Decision to move up date of Florida’s primary pays off

Jan 29, 2012

The following article was published in the Fort Myers News-Press on January 29, 2012:

Decision to move up date of Florida’s Primary pays off

By Don Walker

An early GOP presidential primary that brought retribution upon the Sunshine State is panning out to be a political “Super Bowl,” reaping cash, national attention and clout for Florida, say Republican Party politicians and leaders.

In a move to elevate the state’s stature in determining the Republican nominee for president, the Legislature moved Florida’s primary date from March 6 to Tuesday. That prompted national GOP leaders to sling accusations the state was rogue and arrogant and attempting to skew the election process.

But Florida is in the spotlight now, with the outcome of Tuesday’s election likely to propel the winner into a clear front-runner’s position.

Candidates Newt Gingrich and Mitt Romney headed into the weekend in a dead heat after their campaigns traveled the state — including several stops in Southwest Florida. Rick Santorum was running third in the polls, followed by Ron Paul.

“It’s a risk we took, but it’s paying off,” said state Senate President Mike Haridopolos. “This has turned into a jackpot. The eyes of the nation and the world, really, are on Florida.

“I understand concerns some had, but this is what leadership is about. You step up despite people being critical of your actions,” he said. “We are clearly going to be the key state in the general election, so it’s only natural we have a role in the nominating process as well.”

Lee County Republican Party Chairman Gary Lee echoed Haridopolos.

“This effectively shows the wisdom of the state Legislature,” he said.

Even though Florida was penalized, losing half its convention delegates, Lee said so be it. “This further gives Florida more clout. It was absolutely worth it.”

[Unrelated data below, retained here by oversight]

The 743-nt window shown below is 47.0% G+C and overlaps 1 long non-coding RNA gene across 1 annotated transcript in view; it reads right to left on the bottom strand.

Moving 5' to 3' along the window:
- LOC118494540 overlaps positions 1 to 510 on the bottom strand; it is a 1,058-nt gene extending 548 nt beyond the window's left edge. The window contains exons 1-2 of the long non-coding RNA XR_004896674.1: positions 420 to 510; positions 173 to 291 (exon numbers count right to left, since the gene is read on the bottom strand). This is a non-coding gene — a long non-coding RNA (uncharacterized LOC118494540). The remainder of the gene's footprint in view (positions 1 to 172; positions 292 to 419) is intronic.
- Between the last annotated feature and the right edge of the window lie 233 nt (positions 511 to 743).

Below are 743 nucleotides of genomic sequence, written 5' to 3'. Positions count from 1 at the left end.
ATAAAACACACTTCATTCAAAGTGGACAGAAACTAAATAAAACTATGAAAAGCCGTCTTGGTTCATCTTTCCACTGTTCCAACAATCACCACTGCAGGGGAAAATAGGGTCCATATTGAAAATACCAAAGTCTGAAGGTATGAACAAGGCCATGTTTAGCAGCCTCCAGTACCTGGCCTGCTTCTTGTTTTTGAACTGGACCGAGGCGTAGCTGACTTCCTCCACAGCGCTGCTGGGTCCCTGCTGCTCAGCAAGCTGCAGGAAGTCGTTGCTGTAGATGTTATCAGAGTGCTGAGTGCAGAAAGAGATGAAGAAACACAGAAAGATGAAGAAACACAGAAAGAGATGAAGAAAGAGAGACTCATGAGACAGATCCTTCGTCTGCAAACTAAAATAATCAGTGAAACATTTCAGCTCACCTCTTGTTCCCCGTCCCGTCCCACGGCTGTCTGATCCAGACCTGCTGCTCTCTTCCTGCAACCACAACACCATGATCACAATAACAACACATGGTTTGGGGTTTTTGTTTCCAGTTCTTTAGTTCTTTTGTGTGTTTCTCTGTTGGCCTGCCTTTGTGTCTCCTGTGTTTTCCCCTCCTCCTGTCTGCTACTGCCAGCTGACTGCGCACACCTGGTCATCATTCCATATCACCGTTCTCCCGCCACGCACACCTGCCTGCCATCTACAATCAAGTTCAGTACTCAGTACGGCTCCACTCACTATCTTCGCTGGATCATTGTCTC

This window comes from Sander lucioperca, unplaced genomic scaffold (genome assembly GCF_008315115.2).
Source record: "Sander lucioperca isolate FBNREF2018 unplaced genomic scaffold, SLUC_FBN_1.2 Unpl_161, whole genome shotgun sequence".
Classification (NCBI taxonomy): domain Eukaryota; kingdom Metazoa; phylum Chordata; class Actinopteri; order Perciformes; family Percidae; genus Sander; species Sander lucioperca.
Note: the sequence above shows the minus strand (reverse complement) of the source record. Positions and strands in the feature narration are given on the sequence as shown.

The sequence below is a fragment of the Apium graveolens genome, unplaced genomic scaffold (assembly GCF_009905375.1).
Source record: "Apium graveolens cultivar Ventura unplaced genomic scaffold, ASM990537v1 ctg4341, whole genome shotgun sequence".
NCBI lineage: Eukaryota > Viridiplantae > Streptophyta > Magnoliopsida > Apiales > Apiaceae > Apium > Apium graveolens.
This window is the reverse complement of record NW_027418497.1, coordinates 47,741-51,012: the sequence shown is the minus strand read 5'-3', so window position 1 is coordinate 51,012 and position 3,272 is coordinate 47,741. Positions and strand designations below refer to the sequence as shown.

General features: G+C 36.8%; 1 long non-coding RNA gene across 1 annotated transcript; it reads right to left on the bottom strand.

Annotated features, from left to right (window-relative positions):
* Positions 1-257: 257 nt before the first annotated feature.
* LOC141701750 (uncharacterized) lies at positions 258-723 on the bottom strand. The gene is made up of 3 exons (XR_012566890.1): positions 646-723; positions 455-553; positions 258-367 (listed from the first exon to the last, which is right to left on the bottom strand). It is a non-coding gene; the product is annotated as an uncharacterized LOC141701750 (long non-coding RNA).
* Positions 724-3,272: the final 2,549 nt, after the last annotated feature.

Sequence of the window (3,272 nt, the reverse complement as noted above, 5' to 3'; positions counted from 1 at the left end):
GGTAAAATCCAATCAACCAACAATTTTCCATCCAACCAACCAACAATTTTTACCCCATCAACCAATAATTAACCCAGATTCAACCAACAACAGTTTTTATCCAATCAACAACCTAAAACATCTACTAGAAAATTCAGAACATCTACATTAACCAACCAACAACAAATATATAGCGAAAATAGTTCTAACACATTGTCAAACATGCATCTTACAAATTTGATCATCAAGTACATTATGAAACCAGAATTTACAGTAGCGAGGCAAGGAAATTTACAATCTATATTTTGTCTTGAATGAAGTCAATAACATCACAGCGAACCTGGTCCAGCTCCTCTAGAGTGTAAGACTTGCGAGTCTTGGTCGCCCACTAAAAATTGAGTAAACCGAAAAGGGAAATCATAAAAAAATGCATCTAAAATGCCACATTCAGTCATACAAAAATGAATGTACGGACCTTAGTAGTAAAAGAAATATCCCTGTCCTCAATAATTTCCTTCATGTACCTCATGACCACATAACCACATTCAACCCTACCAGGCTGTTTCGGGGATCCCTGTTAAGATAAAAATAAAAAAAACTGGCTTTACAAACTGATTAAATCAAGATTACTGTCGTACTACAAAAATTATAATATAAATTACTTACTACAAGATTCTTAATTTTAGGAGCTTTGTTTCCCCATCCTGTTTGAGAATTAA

Haridopolos called Florida the bellwether state in the general election, and said the payoff of an early primary is proving immeasurable. He compared the political frenzy in Florida to the Super Bowl.

“You’re seeing millions upon millions of dollars in advertisements, there are thousands of reporters and campaign workers using our hotels, eating in our restaurants. Seven straight days of action,” he said. “And not only are all eyes on Florida, but this week — with its mild weather and sunshine — people will be looking at us across the country as they put on their winter jackets and shovel snow and say, ‘We should be down in Florida.’”
Florida’s decision to hold its Republican presidential primary in January was seen as a snub to GOP rules and triggered angry responses from traditional early voting states, which had to shuffle their calendars to stay ahead in the 2012 presidential race.

Under rules set last year by the Republican National Committee, the move cost Florida 50 of its 99 delegates to the August convention, which will be held in Tampa.

Florida’s role in the election is decisive in that the state — unlike the smaller, more rural states of Iowa, New Hampshire and South Carolina — reflects the nation as a whole demographically, economically and politically, Haridopolos said.

“That’s why we’re such a bellwether state,” he said. “We’re split between Republicans and Democrats, we have a little higher senior population, we’ve got the Hispanic and black populations and an emerging, modern economy. We’re very in tune in what direction the entire nation is going and we help lead the rest of the nation in setting that direction. California used to be that catalyst, but Florida is inheriting that role.”

For the state as a whole, “it turned out to be a great move for Florida,” said political analyst Aubrey Jewett of the University of Central Florida.

“I think even more so because we had three different winners from the first three primaries, so it’s perceived to still be an open race between Gingrich and Romney.

Tuesday marks the political season’s first closed primary, meaning only registered Republicans will vote. It will establish who the GOP believes is the best candidate to run against President Barack Obama.

Primaries or caucuses will follow in Nevada, Maine, Colorado, Minnesota, Missouri, Arizona and Maine in February.

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